So I managed a couple of stolen golden hours after work to try and again tempt some Kelvin trout and to be quite honest I was almost going to be waxing lyrical about spooky trout and pricked lips.
Not my lips, the trout I managed to prick. You see the first few trout that I managed to tempt to my dry fly were pricked and away quicker than I could say “Ya Beauty” As it was I felt a deep thump thump and felt solid trout and then they were gone – the takes appeared solid enough, in fact the flies were pounced on like a tiger and a lamb. Maybe it was the downstream drift that caused the problems.
I walked, well scrambled, along the bank to where I had spooked some trout a few days ago. I would like to say this time I went after them in a different way however as expected with the exact same tactic of casting directly upstream and lining them they promptly fu*ked off.
I took a few moments to drill into my head again the need for stealth and wariness and then took a few steps upstream.
At this precise moment both soles fell off my Orvis wading boots.
At the next pool I spotted a tiny rise on the surface about the size of a saucer – the water was so clear that I could see the trout come up from the depths (a foot of water) to take stuff off the surface.
There was a huge hatch of grannom I think hatching and for once the trout were feeding on them. Well, not every trout and in fact it turned out only the big ones as I proceeded to catch within the space of a few mins two of the finest trout I have caught from the Kelvin in quite some time , real proper rod benders that leapt all over the pool and back again.
The second trout was in roughly the same pocket of water as the first, I only had one wee sedge thing left so knew that if this one got stuck in a tree (I had already lost a few flies) then my session would be over. The trout was dimpling the surface and I cast over it a few times, when it took the fly it shot all over the pool in an absolute fury before jumping out the water a couple of times – it actually flashed into my head that maybe we had accidentally stocked this year however again it was a lovely truly wild Kelvin trout in my hand ready to be returned to get even larger.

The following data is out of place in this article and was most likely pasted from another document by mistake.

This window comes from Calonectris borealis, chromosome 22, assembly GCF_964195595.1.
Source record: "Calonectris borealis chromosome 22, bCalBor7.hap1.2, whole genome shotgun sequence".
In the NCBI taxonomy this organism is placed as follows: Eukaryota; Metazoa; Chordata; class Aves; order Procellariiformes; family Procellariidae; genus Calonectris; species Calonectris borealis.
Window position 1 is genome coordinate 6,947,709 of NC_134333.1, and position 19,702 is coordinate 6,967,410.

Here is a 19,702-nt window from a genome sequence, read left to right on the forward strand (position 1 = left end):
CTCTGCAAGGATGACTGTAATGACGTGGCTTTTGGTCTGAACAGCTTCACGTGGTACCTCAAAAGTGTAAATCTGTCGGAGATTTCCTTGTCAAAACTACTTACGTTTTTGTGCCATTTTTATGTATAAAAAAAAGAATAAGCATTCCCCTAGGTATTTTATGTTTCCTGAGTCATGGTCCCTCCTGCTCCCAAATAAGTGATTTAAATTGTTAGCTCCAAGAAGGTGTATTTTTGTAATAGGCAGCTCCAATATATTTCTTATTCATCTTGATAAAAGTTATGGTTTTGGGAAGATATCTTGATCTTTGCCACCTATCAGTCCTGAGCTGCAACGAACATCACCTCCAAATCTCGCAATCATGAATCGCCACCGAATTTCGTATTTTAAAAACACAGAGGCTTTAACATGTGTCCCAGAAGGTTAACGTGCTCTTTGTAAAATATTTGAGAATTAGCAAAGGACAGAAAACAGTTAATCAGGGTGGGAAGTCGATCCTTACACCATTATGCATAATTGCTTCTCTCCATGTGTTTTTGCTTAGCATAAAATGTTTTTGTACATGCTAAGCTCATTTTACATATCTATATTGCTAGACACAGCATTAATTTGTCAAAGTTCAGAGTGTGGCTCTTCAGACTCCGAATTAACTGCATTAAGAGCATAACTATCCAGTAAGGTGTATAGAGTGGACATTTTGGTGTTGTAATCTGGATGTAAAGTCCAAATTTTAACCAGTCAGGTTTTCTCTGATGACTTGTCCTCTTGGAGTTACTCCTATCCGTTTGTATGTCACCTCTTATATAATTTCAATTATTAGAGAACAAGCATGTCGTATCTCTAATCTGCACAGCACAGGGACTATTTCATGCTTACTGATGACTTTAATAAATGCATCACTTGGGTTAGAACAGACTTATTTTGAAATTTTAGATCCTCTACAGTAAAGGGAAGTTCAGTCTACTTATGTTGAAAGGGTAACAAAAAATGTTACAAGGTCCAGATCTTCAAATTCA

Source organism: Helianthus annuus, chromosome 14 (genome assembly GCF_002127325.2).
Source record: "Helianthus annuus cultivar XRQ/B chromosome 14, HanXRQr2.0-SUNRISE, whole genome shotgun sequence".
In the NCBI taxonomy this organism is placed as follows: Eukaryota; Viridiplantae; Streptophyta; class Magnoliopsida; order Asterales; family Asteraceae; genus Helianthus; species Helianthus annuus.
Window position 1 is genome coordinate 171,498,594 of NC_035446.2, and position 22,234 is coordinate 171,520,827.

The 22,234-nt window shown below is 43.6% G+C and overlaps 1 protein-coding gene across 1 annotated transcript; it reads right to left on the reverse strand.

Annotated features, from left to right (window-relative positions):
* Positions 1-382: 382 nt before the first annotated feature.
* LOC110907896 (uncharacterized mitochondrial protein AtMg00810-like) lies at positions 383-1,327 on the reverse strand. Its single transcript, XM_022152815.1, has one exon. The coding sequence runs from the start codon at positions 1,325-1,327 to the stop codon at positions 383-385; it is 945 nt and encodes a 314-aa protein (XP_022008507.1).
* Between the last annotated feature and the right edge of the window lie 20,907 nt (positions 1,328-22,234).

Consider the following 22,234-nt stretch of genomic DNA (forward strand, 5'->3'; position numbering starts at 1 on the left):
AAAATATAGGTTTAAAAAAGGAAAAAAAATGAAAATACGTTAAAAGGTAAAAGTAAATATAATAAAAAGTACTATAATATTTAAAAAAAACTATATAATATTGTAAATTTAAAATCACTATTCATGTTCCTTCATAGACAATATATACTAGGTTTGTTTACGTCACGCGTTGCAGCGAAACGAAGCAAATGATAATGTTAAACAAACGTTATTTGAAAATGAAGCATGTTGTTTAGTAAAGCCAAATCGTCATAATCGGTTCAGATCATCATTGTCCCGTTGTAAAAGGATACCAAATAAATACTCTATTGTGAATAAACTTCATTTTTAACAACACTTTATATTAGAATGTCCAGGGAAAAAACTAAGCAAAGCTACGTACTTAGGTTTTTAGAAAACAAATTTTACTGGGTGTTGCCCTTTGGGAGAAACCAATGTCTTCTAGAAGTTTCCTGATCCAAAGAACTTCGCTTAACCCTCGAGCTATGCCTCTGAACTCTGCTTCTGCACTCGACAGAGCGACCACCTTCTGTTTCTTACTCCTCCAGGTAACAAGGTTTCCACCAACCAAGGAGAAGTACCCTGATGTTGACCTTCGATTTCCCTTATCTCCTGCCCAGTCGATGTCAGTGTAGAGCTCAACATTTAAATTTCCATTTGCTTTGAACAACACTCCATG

Over the last few weeks I have been hearing great reports (and we have also been chatting about it in the Kelvin Forum) of the trout fishing on the fly being exceptional this year – you know what, folk said we were crazy to stop stocking trout and impose a catch and release policy for them however this year we are really seeing the benefits. Just wait another couple of years, guys who solely fish for trout on the fly should take advantage of the £15 trout only ticket and fish absolutely nowhere near me.
Anyway, on the way back to the car I spotted another swirly rise which was so easy to cast to as a tree had fallen down behind me and it was a rod length away it would have been churlish not to take it up on its offer, the trout appeared to be patrolling as it would boil on the surface a foot away each time it rose, I judged my cast and the fly was bored down to the depths before again another stonker of a trout came to the bank..
All first trout looked like a lot of the trout that I catch from the Clyde with lots of small spots while the other two were your typical Kelvin bastards who have no idea who their parents are – probably a cod or something.
I had wondered where all the good trout at this stretch had vanished too and a thought occurred to me, last season I kept on meeting guys fishing downstream with wet flies (a lot of guys do this), the problem is this will ruin the whole stretch of water and the trout will be thoroughly spooked for a few hours anyway. It stands to reason that if someone is tramping down through pools then trout will be spooked. Another thing to keep in the head is that if you are fishing upstream then the trout will not actually see you – unless like me you cast your fly directly on top of their heads in a big tangled heap.
Raining tomorrow seemingly, and the a showery day on Friday.
Fingers crossed n’ all that I may well see you on the river.